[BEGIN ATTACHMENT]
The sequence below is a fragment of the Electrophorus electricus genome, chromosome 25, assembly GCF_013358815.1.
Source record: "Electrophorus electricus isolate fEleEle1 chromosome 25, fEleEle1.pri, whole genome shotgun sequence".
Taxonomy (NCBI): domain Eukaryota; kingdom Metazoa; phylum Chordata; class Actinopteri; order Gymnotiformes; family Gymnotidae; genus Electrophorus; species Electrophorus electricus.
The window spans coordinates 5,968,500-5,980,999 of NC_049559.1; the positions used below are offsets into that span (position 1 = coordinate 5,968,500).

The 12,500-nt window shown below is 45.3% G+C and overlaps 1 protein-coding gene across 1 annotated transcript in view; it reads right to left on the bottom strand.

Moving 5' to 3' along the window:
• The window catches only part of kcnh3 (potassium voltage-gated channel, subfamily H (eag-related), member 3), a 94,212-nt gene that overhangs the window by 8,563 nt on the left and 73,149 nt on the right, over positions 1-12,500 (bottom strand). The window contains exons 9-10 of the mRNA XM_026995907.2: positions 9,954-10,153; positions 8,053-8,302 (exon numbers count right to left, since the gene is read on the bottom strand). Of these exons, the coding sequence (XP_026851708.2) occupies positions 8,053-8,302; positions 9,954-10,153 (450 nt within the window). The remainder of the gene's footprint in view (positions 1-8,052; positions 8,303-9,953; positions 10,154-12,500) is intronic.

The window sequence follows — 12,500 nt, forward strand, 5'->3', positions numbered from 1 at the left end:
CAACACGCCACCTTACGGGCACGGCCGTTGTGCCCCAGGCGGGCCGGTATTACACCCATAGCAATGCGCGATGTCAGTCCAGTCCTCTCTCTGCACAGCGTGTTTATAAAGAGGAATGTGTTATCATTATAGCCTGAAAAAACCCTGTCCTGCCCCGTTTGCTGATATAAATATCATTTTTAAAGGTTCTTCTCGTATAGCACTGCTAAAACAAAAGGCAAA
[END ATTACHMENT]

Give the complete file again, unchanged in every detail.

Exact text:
The sequence below is a fragment of the Electrophorus electricus genome, chromosome 25, assembly GCF_013358815.1.
Source record: "Electrophorus electricus isolate fEleEle1 chromosome 25, fEleEle1.pri, whole genome shotgun sequence".
Taxonomy (NCBI): domain Eukaryota; kingdom Metazoa; phylum Chordata; class Actinopteri; order Gymnotiformes; family Gymnotidae; genus Electrophorus; species Electrophorus electricus.
The window spans coordinates 5,968,500-5,980,999 of NC_049559.1; the positions used below are offsets into that span (position 1 = coordinate 5,968,500).

The 12,500-nt window shown below is 45.3% G+C and overlaps 1 protein-coding gene across 1 annotated transcript in view; it reads right to left on the bottom strand.

Moving 5' to 3' along the window:
• The window catches only part of kcnh3 (potassium voltage-gated channel, subfamily H (eag-related), member 3), a 94,212-nt gene that overhangs the window by 8,563 nt on the left and 73,149 nt on the right, over positions 1-12,500 (bottom strand). The window contains exons 9-10 of the mRNA XM_026995907.2: positions 9,954-10,153; positions 8,053-8,302 (exon numbers count right to left, since the gene is read on the bottom strand). Of these exons, the coding sequence (XP_026851708.2) occupies positions 8,053-8,302; positions 9,954-10,153 (450 nt within the window). The remainder of the gene's footprint in view (positions 1-8,052; positions 8,303-9,953; positions 10,154-12,500) is intronic.

The window sequence follows — 12,500 nt, forward strand, 5'->3', positions numbered from 1 at the left end:
CAACACGCCACCTTACGGGCACGGCCGTTGTGCCCCAGGCGGGCCGGTATTACACCCATAGCAATGCGCGATGTCAGTCCAGTCCTCTCTCTGCACAGCGTGTTTATAAAGAGGAATGTGTTATCATTATAGCCTGAAAAAACCCTGTCCTGCCCCGTTTGCTGATATAAATATCATTTTTAAAGGTTCTTCTCGTATAGCACTGCTAAAACAAAAGGCAAA